I have chosen to include verses 10-20 of the Gospel of Matthew 15, although it is optional, for reason that I wanted to connect the Old Testament reading with that of the Gospel in matters of pure intentions of the heart.

In our Gospel reading, Jesus let out some of the harshest criticisms to the guardians of the laws and traditions. One of the uniqueness of the Bible is that it records the raw things about humanity and society, about divine love and anger, pleasant things and unpleasant things, heavenly hope and human depravity.

The confrontation of Jesus and the disciples regarding Pharisaic teachings in our gospel story points to some important things about us, about the best of our traditions, about our need for healing and salvation, about the heart of religion. It is very compelling however that instead of helping; some traditions became burdens that very few people can keep!

One example of such burdensome tradition is what provoked Jesus, “the ceremonial washing of hands before eating.” Good Jews before they would eat would observe a ritual of pouring water over their hands with the fingers pointed upward. The water used for this ritual is not just any kind of water, but something blessed and kept in special jars and guarded to be free from any impurities! The Jews washed their hands and then poured water again over their hands from the wrist; this time holding their fingers downward. This ceremony had nothing to do with hygiene (washing off germs) but was a symbol of removing uncleanness. The ceremony was originally performed only by the priest for the community, but was required of everyone.

 This ritual has a similarity to what we do before we eat after burial of the dead in the Philipines. We wash our hands with warm water on a basin that has guava leaves on it used for antiseptic. This ritual is not more about hygiene but rather to drive away bad spirits and be cleansed with any disease and sickness.

Such act is also true during Eucharist when the priest would wash his hands before the Eucharist proper. This is not just done with an ordinary water but a blessed water while the priest do a cleansing prayer saying, “wash my hands and I shall be cleaned with any impurities in heart.” It is not more about my hygiene but rather any impurities of my heart before I can receive the body and blood of the Lord of my salvation.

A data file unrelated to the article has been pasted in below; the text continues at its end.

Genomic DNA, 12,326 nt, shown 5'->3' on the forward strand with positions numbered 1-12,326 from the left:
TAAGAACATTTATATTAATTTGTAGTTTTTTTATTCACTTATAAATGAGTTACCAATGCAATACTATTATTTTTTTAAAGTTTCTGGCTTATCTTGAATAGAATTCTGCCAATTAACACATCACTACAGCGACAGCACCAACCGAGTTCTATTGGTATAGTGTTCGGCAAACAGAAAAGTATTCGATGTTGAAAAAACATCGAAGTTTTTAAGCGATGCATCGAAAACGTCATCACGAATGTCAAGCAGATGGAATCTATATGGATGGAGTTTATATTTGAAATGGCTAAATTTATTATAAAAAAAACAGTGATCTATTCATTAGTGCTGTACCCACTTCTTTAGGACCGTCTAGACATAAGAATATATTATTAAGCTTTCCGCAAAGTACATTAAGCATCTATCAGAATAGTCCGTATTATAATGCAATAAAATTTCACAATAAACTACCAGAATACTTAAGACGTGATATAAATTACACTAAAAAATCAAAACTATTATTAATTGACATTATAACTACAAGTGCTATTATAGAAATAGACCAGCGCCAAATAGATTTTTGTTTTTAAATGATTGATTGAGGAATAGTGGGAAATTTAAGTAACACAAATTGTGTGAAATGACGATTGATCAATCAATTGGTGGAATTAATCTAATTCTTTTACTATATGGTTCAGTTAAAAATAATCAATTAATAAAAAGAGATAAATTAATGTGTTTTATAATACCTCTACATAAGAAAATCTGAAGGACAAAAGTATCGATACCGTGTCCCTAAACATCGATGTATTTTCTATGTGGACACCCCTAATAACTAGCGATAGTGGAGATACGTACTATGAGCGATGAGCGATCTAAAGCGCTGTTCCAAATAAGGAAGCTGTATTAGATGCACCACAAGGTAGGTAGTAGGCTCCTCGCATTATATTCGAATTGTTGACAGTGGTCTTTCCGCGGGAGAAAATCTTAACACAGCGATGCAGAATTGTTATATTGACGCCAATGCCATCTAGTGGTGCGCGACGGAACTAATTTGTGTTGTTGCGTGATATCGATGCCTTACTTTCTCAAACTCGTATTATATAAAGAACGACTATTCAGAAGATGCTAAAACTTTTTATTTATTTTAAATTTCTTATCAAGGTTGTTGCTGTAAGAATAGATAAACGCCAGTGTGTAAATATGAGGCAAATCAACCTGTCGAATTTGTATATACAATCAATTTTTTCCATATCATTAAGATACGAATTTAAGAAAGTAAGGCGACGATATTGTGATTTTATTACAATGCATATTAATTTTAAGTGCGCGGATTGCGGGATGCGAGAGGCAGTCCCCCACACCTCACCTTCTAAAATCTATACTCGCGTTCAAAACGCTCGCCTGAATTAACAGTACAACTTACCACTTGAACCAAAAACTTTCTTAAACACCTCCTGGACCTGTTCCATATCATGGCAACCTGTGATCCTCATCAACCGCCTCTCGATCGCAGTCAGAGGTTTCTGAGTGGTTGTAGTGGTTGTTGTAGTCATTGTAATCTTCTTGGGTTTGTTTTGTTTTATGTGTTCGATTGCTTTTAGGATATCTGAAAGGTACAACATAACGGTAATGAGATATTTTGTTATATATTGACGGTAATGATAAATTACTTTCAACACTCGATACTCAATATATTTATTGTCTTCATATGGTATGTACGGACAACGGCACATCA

Looking at those rituals, one would say, “So? What’s the big deal about washing hands before eating?” 

Just two weeks ago, I had a meeting with Peninsula Clergy Network of which I am now a board member, Rabbi Jay Miller has invited the director of the San Mateo county health and wellness department who presented to us a widespread bacteria found on chicken meats called Campylobacter.

Campylobacter organisms are spiral-shaped bacteria that can cause disease in humans and animals. It grows best at the body temperature of a bird, and seems to be well adapted to birds, which carry it without becoming ill. These bacteria are fragile. Freezing reduces the number of Campylobacter bacteria on raw meat.

Campylobacter is one of the most common causes of diarrheal illness in the United States. Active surveillance through Food Net indicates that about 13 cases are diagnosed each year for each 100,000 persons in the population. Many more cases go undiagnosed or unreported, and campylobacteriosis is estimated to affect over 2.4 million persons every year, or 0.8% of the population.

What can be done to prevent Campylobacter infection?

Some simple food handling practices can help prevent Campylobacter infections.